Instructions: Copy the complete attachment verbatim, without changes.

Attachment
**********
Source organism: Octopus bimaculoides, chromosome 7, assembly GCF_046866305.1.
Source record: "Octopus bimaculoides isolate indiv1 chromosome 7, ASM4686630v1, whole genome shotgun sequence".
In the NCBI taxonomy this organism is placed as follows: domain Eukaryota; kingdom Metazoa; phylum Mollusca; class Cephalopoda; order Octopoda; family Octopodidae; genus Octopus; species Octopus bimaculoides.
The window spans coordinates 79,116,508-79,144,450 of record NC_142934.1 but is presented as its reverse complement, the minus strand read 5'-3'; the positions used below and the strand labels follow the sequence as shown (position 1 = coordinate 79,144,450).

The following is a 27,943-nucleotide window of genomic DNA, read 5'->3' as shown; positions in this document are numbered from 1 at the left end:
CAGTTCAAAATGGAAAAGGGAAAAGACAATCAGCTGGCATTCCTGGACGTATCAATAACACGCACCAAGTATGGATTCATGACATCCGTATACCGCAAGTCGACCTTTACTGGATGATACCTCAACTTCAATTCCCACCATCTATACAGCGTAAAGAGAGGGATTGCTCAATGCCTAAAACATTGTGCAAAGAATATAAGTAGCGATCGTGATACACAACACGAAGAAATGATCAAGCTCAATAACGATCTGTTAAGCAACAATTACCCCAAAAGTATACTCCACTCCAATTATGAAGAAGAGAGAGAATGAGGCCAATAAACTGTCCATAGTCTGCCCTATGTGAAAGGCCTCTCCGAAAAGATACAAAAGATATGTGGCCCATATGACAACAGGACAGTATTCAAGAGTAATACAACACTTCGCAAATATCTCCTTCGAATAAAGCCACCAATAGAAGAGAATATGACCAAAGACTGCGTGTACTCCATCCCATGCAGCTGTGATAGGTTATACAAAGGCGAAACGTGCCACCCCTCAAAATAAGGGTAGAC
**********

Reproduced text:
Source organism: Octopus bimaculoides, chromosome 7, assembly GCF_046866305.1.
Source record: "Octopus bimaculoides isolate indiv1 chromosome 7, ASM4686630v1, whole genome shotgun sequence".
In the NCBI taxonomy this organism is placed as follows: domain Eukaryota; kingdom Metazoa; phylum Mollusca; class Cephalopoda; order Octopoda; family Octopodidae; genus Octopus; species Octopus bimaculoides.
The window spans coordinates 79,116,508-79,144,450 of record NC_142934.1 but is presented as its reverse complement, the minus strand read 5'-3'; the positions used below and the strand labels follow the sequence as shown (position 1 = coordinate 79,144,450).

The following is a 27,943-nucleotide window of genomic DNA, read 5'->3' as shown; positions in this document are numbered from 1 at the left end:
CAGTTCAAAATGGAAAAGGGAAAAGACAATCAGCTGGCATTCCTGGACGTATCAATAACACGCACCAAGTATGGATTCATGACATCCGTATACCGCAAGTCGACCTTTACTGGATGATACCTCAACTTCAATTCCCACCATCTATACAGCGTAAAGAGAGGGATTGCTCAATGCCTAAAACATTGTGCAAAGAATATAAGTAGCGATCGTGATACACAACACGAAGAAATGATCAAGCTCAATAACGATCTGTTAAGCAACAATTACCCCAAAAGTATACTCCACTCCAATTATGAAGAAGAGAGAGAATGAGGCCAATAAACTGTCCATAGTCTGCCCTATGTGAAAGGCCTCTCCGAAAAGATACAAAAGATATGTGGCCCATATGACAACAGGACAGTATTCAAGAGTAATACAACACTTCGCAAATATCTCCTTCGAATAAAGCCACCAATAGAAGAGAATATGACCAAAGACTGCGTGTACTCCATCCCATGCAGCTGTGATAGGTTATACAAAGGCGAAACGTGCCACCCCTCAAAATAAGGGTAGAC